I can't help you with the NPD thing, as I've only ever heard of it in passing.
Relationships with parents are hard. It sounds like you told him to try to do the right thing by everyone. And I can scarce think of a better way you could have worded those letters. So kudos, and hugs.
I think he's afraid. It sounds like he is afraid that this will turn out badly for you, and he's afraid for you, and thus (by extension) for himself. There are many reasons that a person could fear the consequences of a poly relationship. (I'm not trying to convince you that you shouldn't be doing it, it sounds like it's working quite well for you and you're in a relationship where it will work in the long term . . . I'm just trying to see his viewpoint, to see if I can help you see his response differently.) Maybe he can't imagine a poly relationship working in the long term (especially if his relationship with your mother failed). Living with one other person is hard, living with two is probably harder. Maybe he fears that this will somehow make your daughter become "abnormal" and affect her life negatively in the future. Maybe he is worried that you are secretly unhappy with your decision and want to be convinced out of it. Maybe he's worried for your soul, if he believes that what you're doing is a sin.
It also sounds like he's taking it personally that you're not taking his advice. I can definitely relate to this, as this has always been a theme in my relationship with my father. On the other hand, my dad recognizes that it's just that: advice. It's not a dictum. And even if I do make a mistake, and he did try to warn me about it, everyone has to learn some things for themselves. He knows this, and even says it. So it's not really the same. But I suspect that there is a similarity, which is that he feels he really does know some things better than me (and chances are that some things, he does), and when I don't listen it pains him to see me make a mistake (in his eyes) that was preventable. He's trying to save me from myself. Maybe a little offensive, but I'm trying to learn to see the love behind it.
It is in some ways like coming out as GLBT, and that means you might have to accept that he may be willing to hold out forever for you to realize that this is not really who you are. I have a trans friend whose mother insists on calling him "she". It's not accidental. She also tries to convince him that he was so feminine as a child . . . I think it's because she really loves him and thinks that this is a choice that's going to make him unhappy. He doesn't feel that it's a choice, and also feels that it would make him a lot less unhappy if she could just accept it. But it is as it is, he can't change her reaction just like she can't change the fact that he's trans.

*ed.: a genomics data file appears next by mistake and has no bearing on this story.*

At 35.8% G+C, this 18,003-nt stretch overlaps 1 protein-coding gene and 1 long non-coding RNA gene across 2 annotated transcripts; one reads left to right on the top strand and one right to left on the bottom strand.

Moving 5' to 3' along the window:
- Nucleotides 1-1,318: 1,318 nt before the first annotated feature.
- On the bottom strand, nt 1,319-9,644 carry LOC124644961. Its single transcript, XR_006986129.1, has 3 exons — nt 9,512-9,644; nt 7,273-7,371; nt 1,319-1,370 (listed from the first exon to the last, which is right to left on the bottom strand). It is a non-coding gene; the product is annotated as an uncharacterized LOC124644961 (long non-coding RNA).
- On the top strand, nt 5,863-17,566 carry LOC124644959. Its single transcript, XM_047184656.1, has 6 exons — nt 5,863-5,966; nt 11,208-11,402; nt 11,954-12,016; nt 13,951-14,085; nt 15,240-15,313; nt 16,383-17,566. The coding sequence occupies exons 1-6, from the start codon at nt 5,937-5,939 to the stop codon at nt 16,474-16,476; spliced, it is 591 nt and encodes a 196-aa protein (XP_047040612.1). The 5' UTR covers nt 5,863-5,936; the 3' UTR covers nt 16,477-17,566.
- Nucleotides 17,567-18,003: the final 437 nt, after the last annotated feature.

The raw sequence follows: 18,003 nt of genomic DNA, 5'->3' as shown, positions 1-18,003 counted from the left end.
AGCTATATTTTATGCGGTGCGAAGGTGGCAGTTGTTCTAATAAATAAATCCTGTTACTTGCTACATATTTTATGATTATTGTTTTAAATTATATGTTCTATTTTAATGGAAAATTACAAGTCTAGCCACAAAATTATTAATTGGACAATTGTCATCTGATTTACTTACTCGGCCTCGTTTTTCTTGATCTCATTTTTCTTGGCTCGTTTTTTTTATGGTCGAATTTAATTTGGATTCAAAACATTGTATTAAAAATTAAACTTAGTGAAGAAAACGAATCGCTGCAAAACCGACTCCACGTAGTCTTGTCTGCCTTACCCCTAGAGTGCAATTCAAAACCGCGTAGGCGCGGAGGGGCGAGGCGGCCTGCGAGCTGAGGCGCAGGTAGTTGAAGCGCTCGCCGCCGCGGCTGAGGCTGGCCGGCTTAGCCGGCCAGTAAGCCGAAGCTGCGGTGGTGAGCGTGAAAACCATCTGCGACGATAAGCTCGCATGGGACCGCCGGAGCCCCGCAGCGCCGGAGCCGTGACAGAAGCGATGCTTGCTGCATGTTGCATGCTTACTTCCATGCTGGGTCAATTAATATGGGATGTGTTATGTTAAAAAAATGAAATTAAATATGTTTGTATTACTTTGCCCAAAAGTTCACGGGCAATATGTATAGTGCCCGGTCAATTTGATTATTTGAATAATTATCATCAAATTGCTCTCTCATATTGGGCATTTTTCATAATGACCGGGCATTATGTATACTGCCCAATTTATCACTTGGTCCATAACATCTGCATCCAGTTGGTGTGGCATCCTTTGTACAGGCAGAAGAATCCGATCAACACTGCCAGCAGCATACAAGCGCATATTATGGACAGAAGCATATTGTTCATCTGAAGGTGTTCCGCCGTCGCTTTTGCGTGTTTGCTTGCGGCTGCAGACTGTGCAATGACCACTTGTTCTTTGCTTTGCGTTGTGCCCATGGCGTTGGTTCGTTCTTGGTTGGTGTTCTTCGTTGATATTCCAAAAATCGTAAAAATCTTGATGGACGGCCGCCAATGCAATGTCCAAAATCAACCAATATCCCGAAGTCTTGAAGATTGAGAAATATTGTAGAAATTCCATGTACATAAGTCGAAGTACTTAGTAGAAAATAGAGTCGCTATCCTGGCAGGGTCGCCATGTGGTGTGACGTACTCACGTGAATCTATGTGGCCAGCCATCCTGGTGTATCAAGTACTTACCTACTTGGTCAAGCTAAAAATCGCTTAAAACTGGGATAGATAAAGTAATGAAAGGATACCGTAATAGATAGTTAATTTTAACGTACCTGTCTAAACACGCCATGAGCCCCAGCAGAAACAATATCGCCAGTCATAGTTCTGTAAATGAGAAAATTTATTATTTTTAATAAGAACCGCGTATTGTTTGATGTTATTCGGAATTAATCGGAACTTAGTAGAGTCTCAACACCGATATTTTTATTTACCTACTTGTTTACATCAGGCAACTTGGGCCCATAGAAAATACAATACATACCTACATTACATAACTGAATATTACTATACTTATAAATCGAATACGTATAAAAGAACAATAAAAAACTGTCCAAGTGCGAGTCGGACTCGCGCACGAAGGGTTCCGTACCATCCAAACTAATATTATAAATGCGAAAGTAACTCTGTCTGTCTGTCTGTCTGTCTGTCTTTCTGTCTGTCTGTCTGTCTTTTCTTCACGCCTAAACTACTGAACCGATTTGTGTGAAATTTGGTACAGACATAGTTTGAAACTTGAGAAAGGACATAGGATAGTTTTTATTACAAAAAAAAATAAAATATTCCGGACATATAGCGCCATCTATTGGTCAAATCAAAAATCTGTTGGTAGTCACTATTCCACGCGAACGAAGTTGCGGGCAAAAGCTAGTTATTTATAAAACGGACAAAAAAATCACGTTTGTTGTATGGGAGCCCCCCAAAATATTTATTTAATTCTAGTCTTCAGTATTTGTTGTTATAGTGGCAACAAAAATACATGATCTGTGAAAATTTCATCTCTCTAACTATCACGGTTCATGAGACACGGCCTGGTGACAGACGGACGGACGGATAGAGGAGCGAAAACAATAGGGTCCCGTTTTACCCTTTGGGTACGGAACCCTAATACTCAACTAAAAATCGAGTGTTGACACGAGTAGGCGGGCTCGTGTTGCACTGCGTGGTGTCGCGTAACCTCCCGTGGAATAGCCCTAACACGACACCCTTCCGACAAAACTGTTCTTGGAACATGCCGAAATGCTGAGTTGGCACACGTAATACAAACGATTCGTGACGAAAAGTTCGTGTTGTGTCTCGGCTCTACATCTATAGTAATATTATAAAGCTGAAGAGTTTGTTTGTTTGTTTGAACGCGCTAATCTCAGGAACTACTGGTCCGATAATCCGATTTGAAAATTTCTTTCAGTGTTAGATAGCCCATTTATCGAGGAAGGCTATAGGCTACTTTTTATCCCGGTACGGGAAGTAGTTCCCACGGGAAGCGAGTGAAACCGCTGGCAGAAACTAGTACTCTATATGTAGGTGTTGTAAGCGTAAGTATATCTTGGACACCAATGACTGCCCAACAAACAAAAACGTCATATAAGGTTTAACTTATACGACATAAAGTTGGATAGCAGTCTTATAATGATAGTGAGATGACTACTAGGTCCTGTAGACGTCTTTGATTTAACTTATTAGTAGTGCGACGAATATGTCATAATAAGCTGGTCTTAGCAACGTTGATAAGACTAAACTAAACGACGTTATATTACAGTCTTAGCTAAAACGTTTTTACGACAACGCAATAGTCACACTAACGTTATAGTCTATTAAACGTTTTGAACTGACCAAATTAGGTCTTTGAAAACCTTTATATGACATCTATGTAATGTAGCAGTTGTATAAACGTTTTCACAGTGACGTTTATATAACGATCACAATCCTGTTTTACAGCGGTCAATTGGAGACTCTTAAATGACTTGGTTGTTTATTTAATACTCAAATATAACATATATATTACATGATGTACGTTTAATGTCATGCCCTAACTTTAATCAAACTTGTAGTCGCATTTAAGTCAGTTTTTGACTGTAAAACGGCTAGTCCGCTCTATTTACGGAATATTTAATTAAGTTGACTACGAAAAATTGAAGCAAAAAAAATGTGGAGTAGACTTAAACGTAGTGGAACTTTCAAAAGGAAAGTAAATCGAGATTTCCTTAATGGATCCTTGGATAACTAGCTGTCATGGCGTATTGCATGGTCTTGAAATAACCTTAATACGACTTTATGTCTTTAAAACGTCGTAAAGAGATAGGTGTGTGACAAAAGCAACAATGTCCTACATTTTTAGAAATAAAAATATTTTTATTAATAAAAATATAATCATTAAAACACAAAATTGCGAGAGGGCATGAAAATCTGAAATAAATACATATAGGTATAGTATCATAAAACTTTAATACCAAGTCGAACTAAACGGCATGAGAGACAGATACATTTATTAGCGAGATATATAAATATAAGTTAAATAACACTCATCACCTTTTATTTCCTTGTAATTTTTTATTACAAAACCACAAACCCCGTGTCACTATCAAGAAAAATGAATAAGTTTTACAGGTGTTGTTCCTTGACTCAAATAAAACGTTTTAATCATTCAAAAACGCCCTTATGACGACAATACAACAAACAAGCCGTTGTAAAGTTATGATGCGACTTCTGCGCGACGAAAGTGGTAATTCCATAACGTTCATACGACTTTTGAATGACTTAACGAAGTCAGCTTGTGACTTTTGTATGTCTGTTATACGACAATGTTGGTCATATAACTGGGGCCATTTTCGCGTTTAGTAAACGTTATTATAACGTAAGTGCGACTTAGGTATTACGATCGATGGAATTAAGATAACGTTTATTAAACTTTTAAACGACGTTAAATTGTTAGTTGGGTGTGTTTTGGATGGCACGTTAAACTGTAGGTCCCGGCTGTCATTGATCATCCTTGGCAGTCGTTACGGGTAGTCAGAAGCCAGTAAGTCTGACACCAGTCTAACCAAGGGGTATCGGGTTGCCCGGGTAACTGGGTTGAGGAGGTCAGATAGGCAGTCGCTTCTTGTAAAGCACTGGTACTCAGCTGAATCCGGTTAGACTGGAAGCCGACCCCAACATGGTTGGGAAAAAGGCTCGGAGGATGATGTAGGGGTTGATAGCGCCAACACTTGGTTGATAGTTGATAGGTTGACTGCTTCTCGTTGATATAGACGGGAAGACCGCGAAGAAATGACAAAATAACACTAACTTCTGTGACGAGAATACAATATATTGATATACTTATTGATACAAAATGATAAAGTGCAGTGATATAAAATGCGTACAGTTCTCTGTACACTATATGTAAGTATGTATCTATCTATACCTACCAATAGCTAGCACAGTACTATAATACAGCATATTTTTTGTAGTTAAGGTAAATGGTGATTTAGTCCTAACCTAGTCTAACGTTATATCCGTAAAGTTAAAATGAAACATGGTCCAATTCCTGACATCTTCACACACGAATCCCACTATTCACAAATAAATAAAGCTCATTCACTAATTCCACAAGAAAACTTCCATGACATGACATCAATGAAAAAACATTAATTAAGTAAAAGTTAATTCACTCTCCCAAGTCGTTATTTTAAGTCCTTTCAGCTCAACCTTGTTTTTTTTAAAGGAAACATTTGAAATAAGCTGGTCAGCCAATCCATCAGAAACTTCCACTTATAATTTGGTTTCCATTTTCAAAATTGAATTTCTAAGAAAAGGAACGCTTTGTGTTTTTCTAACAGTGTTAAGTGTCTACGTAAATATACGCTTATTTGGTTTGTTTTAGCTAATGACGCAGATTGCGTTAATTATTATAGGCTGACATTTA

I think the only thing that you can do is allow him to see (maybe try to convince him to look so he can see?) that it IS working for you. There's no guarantee he ever will, and if he does it might take a very long time. It's possible that 20 years of a stable, happy, poly relationship would not strike him as sufficient evidence that it was an acceptable life path. And if that's the case, there's certainly nothing you can do to change that for him. It sounds like he is trying to express his love but also set up boundaries . . . (please don't take this the wrong way, I'm still just trying to see where he's coming from) like you would do with someone who has an addiction that they have told you they don't want to get rid of. Maybe if you imagine it that way - if you had said all the same things, but substituted "heroin" for "poly relationship", would his reaction have been the same? Would it have been appropriate in that case? Because chances are pretty good that he considers poly relationships to be just as scary and dangerous and self-destructive as heroin. Again, I can't make this clear enough, that's not my opinion. But it might be his. If you look at it from that perspective, can you see the basis of love that (probably) underlies his words?
Not that I think any of that necessarily makes it any easier to actually DO anything about his reaction. But it might help it not be quite so hurtful, I hope.